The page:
Collegiate Recovery Center
Collegiate Recovery Center

Space to Grow

The University of Oregon's Collegiate Recovery Center delivers peer support services to students experiencing substance use issues and provides opportunities for individuals to develop relationships within the recovery community. Through individual consults, group sessions, support meetings, and recovery events, the center helps students achieve their personal goals for recovery.

The CRC welcomes all students at the University of Oregon regardless of their sobriety status. We recognize the many pathways by which recovery is pursued and value all forms of recovery. Whether students choose to attend 12-step groups, seek treatment in the wider community, or are interested in exploring lifestyle changes that reduce substance use, we can help. We are a member of the Association of Recovery in Higher Education, and our staff have lived experience in recovery and are certified addiction and substance abuse prevention professionals.

We are a member of the Association of Recovery in Higher Education


CRC Hours

Monday: Noon–4:00 p.m.
Tuesday: 10:00 a.m.–4:00 p.m.
Wednesday: 10:00 a.m.–4:00 p.m.
Thursday: 10:00 a.m.–4:00 p.m.
Friday: 10:00 a.m.–4:00 p.m.
Closed weekends

During academic breaks, please refer to our Instagram page for our current hours.

The CRC is located in the EMU, Room 331. Taking the elevator outside of Bartolotti’s (ground floor) up to the third floor is recommended.


Connect with the Collegiate Recovery Center

Weekly Meetings

Open to CRC students and other students in recovery.

Recovery Group
Tuesdays and Fridays at noon
Location: CRC (EMU 331)

Adult Children of Alcoholics
Tuesdays at 3:30 p.m.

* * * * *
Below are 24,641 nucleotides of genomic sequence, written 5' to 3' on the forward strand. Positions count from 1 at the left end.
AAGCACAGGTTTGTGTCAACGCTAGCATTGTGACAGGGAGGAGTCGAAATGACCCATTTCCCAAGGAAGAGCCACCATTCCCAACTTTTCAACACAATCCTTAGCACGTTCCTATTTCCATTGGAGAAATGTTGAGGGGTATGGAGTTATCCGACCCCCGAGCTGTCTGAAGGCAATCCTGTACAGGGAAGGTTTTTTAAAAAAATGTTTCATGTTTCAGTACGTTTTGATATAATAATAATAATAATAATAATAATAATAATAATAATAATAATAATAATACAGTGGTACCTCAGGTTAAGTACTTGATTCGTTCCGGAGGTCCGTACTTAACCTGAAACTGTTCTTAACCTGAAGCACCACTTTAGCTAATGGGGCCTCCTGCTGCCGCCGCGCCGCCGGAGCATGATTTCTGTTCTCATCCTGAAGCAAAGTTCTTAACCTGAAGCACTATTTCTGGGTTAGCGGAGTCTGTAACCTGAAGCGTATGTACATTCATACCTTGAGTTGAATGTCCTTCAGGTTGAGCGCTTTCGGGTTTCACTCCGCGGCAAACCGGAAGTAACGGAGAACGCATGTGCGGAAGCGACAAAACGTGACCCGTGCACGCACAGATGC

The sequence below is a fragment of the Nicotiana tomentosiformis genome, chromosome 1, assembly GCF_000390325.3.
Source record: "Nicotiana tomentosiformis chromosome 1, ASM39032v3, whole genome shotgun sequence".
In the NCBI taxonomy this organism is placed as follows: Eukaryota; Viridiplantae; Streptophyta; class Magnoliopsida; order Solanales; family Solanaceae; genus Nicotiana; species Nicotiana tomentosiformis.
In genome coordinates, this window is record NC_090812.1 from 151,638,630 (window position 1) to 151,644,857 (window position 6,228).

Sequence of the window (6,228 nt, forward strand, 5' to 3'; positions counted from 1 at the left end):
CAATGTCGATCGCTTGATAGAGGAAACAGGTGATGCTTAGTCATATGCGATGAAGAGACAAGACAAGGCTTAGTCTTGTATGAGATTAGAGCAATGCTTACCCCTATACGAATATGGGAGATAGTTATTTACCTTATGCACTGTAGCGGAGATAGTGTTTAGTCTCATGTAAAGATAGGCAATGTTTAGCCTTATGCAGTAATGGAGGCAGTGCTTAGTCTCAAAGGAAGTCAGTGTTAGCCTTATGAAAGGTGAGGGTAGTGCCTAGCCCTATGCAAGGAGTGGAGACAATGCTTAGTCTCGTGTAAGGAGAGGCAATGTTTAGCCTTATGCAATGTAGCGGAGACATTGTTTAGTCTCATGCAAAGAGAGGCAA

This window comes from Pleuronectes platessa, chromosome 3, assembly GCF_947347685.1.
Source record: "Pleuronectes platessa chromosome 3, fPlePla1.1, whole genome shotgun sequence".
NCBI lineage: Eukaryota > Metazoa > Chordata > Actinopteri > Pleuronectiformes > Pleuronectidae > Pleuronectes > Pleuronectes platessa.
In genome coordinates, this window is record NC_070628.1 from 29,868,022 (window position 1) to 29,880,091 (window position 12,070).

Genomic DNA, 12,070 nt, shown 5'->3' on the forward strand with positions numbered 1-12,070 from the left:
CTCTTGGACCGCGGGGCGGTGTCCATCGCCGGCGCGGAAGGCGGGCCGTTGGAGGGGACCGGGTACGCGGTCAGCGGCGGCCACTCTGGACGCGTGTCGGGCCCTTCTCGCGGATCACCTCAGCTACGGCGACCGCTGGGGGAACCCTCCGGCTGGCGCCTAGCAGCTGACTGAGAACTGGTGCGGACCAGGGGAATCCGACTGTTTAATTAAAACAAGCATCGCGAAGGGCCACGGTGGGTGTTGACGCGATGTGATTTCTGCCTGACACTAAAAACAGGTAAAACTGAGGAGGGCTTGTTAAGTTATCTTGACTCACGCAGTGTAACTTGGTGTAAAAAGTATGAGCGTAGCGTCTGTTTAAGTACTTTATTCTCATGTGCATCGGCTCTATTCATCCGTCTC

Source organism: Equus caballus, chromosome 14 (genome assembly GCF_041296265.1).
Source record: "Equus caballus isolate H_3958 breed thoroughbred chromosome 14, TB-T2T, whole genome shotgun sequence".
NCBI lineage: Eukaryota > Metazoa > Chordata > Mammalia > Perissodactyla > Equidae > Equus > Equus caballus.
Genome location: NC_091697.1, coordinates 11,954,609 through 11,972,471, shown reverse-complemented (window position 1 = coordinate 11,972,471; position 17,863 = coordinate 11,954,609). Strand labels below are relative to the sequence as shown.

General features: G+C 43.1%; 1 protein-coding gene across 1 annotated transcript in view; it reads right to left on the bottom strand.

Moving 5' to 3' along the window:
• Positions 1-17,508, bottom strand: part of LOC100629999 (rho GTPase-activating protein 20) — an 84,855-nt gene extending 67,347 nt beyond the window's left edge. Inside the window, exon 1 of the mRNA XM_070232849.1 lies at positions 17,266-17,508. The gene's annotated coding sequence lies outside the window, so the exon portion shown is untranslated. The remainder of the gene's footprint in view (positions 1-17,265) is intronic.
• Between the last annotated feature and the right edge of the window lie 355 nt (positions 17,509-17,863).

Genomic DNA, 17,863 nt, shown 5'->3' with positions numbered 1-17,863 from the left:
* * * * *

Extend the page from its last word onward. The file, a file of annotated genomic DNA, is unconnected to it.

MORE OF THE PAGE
Location: CRC (EMU 331)

Sex and Love Addicts Anonymous*
Thursdays at 7:00 p.m.
Location: CRC (EMU 331)
*Not a UO-affiliated meeting

Components of Recovery

The Collegiate Recovery Center assists recovering college students with a comprehensive support system of social and recovery support, mentorship, and life skills training.

Support Seminar

Individuals have the opportunity to participate in this one-hour weekly group designed to foster relationships among recovering students and to provide a space for students to receive feedback and guidance from peers and staff.

Recovery Meetings

If you would like to start a support meeting, we are more than willing to help. We can also connect you with community meetings including Alcoholics Anonymous (AA), Narcotics Anonymous (NA), Refuge Recovery, SMART Recovery, Sex and Love Addicts Anonymous (SLAA), Families Anonymous, and Adult Children of Alcoholics (ACOA).

Community Service

Service is often crucial to maintaining long-term recovery. The CRC can connect students with various volunteer and service opportunities in the broader campus and Lane County communities.

Frequently Asked Questions

What is recovery?